“construct” it. I still think, though, it’s just as honest as a so-called observational documentary. It’s just a different way of going about it.’

The film also explores the philosophy of female sexuality.

‘We have a conversation of the madonna/whore paradigm where men are celebrated for promiscuity and women are not.

Historically it was always thought that it was good for women to have a lot of sex, although I don’t go into the cultural specificity.’

McKenzie also investigates the emerging market of women porn users.

‘There is a market for online porn for women. And the film makes the point that if there are 300 million users of a particular site per day and one-third are women, then what is being explored and touched on?’

There has long been the assumption that pornography is aimed at men and suits their particular sexuality.

‘Some women do find it titillating and exciting. I have some young women in the film who talk about their porn-viewing habits, and some like to get things done quickly. Women are being able to distance things; it’s much more of a servicing and a wham bam I’m done and over it let’s got on with life.

I don’t know if it comes from a dissatisfaction; I think it comes from a convenience.’

Sally McKenzie’s A Woman’s Deeper Journey into Sex screens at the Byron Bay Film Festival on Sunday March 2 at 7pm at the Byron Community Centre, and a special repeat screening for International Women’s Day at Pighouse Flicks on Saturday March 8 at 8.30pm.

For ticket and program information go to bbff.com.au.

Support The Echo

Keeping the community together and the community voice loud and clear is what The Echo is about. More than ever we need your help to keep this voice alive and thriving in the community.

Like all businesses we are struggling to keep food on the table of all our local and hard working journalists, artists, sales, delivery and drudges who keep the news coming out to you both in the newspaper and online. If you can spare a few dollars a week – or maybe more – we would appreciate all the support you are able to give to keep the voice of independent, local journalism alive.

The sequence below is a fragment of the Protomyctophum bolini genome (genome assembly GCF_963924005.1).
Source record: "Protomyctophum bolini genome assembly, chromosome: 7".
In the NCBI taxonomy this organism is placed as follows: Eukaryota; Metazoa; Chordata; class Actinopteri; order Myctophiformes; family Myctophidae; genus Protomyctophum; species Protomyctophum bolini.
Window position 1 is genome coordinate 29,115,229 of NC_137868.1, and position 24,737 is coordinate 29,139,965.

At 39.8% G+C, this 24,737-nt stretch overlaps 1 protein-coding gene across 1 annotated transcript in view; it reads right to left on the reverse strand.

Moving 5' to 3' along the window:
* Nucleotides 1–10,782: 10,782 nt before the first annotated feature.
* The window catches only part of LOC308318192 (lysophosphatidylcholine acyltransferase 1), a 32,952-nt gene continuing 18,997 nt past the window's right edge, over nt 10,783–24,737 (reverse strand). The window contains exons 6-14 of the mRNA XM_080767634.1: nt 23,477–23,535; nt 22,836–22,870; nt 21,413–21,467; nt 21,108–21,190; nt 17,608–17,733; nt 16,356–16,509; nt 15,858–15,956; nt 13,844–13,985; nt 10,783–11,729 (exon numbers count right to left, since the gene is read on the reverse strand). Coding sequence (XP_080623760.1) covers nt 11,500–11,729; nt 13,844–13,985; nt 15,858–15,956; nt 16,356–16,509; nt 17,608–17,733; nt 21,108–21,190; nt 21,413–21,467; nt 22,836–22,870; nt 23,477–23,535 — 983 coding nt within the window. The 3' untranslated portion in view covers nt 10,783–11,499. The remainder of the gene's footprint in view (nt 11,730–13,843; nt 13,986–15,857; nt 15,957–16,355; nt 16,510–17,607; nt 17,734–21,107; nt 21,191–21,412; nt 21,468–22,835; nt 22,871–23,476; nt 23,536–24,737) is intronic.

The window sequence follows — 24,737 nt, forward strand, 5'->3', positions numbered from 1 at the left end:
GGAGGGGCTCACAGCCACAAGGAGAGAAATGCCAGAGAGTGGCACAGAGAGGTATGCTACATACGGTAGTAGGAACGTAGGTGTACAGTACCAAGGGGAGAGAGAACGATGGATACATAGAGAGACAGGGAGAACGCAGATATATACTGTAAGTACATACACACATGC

Please enter your comment!
Please enter your name here

Tikkun Olam

David Heilpern's brilliant article 'Zionism, antisemitism and Israel' stands in complete contrast to former Israeli defence minister Moshe Dayan's recommendation that, 'Israel must be...

Six slips sites, $5m and 42 weeks sees Bilambil – Urliup Road open

The 2022 floods saw the Tweed hinterland connection road between Bilambil and Urliup severely damaged with six slip sites. After more than two years...

Developer may destroy up to 1.5 million indigenous artefacts in Lismore

Land and Environment Court accepts Uncle Mickey Ryan as party to the case after Lismore Council fails to defend Aboriginal cultural heritage of North Lismore Plateau.

Tyagarah – changed overnight traffic conditions

From Monday, July 22 there will be changed traffic conditions on Tyagarah Creek Bridge on the Pacific Highway at Tyagarah to carry out essential maintenance.